In William Shakespeare's Play Titus Andronicus, the main characters, Titus Andronicus and Tamora are polar opposites. Titus, the General of Rome, is a war victor and a self-righteous paragon for his committed respect for Roman traditions. Tamora, the Queen of the Goths, is consumed with barbarism, a definitive lack of morals, wanton ways and uninhibited licentious behavior. Conversely, the distinction between right and wrong is in complete contrast between Roman civilized behavior and Gothic barbarism.
In Act I, scene i, Titus Andronicus has returned from a grueling and arduous ten year war, in which he lost twenty-one sons while trying to protect his homeland of Rome. He is a brave and noble warrior who sacrifices a great deal for his country. With him he transports Tamora, Queen of the Goths, and her sons. Despite the despondent plea from Tamora, Titus follows Roman law and custom, and orders Tamora's oldest son Alarbus to be ritualistically killed in exchange for the death of his own sons. As Tamora continuously pleads for her son's life, Titus does not hesitate to bless the killing of Tamora's child in the name of his own dead children. However, when Titus refuses to listen to Tamora’s plea and ruthlessly executes Alarbus; Chiron, Alarbus; brother and son to Tamora exclaimed, “Was never Scythia so barbarous!” (I.i.131)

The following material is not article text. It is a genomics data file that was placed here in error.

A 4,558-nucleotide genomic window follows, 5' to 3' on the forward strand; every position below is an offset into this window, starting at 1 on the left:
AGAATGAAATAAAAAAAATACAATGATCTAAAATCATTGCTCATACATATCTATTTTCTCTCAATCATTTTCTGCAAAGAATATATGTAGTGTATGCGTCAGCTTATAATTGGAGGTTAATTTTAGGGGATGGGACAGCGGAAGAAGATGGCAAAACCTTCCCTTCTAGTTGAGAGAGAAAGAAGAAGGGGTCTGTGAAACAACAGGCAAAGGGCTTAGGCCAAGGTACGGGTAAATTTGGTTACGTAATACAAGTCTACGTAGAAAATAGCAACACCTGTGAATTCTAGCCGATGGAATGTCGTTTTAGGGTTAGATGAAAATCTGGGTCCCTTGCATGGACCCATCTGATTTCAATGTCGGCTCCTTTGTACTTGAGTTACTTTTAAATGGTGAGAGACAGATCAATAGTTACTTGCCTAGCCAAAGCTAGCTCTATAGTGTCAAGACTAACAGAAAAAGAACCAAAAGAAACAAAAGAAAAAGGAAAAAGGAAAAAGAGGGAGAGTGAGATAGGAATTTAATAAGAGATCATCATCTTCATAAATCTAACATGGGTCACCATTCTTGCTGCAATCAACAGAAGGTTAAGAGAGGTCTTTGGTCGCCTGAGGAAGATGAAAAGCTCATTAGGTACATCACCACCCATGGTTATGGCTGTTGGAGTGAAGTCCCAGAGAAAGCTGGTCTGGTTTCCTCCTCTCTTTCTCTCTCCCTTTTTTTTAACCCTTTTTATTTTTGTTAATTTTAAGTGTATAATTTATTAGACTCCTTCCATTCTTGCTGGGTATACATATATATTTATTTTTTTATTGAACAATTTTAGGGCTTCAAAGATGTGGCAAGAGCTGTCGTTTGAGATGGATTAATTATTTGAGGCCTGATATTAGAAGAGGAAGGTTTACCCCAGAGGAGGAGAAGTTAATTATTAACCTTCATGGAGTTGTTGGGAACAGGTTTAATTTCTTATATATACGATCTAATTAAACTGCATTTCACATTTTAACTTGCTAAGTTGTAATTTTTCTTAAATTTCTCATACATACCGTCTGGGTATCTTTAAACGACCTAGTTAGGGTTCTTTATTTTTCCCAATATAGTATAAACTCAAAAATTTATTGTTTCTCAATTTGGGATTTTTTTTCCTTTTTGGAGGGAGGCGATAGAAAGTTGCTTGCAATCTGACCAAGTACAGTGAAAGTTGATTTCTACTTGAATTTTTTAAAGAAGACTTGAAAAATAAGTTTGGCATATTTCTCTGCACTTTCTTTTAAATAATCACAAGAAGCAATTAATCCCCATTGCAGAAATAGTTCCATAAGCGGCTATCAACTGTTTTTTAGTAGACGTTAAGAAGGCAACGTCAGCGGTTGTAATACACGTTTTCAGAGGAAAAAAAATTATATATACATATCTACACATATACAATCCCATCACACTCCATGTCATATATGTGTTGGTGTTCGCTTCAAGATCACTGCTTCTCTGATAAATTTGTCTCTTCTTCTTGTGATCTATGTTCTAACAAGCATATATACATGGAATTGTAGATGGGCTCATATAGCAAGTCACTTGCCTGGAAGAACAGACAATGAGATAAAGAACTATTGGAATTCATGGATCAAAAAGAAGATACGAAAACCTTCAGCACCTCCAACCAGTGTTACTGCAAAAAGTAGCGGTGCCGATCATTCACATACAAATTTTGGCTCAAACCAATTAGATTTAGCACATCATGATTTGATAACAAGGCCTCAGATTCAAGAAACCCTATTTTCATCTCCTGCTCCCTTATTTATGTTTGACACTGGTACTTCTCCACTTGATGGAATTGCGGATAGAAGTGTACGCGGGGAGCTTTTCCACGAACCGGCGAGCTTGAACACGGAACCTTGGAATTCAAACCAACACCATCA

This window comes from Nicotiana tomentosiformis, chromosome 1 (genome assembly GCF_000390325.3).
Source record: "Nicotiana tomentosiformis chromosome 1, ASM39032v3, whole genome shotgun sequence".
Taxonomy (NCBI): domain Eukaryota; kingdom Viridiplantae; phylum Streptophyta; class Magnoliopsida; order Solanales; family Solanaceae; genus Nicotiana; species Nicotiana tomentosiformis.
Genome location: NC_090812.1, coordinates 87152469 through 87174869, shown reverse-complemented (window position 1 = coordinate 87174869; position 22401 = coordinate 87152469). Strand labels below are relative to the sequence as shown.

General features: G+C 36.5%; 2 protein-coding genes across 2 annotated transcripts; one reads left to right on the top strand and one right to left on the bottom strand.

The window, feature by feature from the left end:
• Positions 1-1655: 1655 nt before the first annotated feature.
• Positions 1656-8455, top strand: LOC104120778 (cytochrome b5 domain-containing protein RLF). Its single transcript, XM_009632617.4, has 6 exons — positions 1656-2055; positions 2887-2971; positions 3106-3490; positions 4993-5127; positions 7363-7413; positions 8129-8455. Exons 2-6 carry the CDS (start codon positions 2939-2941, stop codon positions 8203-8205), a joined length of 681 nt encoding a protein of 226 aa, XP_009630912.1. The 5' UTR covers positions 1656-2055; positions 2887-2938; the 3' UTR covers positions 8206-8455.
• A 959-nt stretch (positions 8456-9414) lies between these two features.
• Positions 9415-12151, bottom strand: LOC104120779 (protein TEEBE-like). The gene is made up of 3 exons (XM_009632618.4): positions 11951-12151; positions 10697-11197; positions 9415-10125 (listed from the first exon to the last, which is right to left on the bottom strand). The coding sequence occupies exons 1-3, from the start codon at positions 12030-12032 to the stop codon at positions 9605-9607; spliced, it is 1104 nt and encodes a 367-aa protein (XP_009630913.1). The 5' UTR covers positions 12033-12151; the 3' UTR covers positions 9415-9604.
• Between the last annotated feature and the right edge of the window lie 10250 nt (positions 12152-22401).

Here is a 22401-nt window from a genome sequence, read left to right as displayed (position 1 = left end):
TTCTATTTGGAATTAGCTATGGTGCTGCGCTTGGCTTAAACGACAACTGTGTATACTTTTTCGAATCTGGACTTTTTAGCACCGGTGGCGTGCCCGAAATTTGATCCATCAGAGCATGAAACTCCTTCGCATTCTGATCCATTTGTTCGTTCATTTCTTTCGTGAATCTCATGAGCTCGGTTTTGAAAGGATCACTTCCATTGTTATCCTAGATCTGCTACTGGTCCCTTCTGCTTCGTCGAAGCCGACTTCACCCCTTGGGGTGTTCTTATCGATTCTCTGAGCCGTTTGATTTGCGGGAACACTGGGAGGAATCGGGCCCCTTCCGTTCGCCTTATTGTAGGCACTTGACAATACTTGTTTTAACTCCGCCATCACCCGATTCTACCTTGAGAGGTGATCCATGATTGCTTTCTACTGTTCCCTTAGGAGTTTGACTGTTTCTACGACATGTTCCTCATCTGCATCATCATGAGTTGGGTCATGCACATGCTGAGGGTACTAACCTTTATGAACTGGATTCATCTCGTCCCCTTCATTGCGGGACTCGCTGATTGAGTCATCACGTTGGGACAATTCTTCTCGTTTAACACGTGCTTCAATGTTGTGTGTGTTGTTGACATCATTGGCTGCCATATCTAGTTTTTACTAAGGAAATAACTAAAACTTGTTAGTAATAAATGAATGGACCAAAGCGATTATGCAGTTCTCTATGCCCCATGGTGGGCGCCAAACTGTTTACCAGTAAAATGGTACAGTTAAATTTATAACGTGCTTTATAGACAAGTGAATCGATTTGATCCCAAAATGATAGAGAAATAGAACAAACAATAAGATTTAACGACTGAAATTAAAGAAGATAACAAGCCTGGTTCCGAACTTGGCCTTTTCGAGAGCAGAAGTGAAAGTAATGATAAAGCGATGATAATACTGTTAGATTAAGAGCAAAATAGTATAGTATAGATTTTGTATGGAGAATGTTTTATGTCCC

Afterward, Titus kills his own son Mutius, because he interfered with Titus; affairs when he went to retrieve his daughter Lavinia. Lavinia, while betrothed to Bassianus, had run away as Titus named Saturninus as the new Emperor.
When Marcus Andronicus, brother to Titus and Roman Tribute, advocates to Titus, “thou art a Roman, be not barbarous” (Act I Scene i line 378), the connotation and ideal is that Roman rituals, in this instance, the killing of his son, are civilized. As this killing is occurring, the distinction between the Romans as noble and civilized people and the Goth…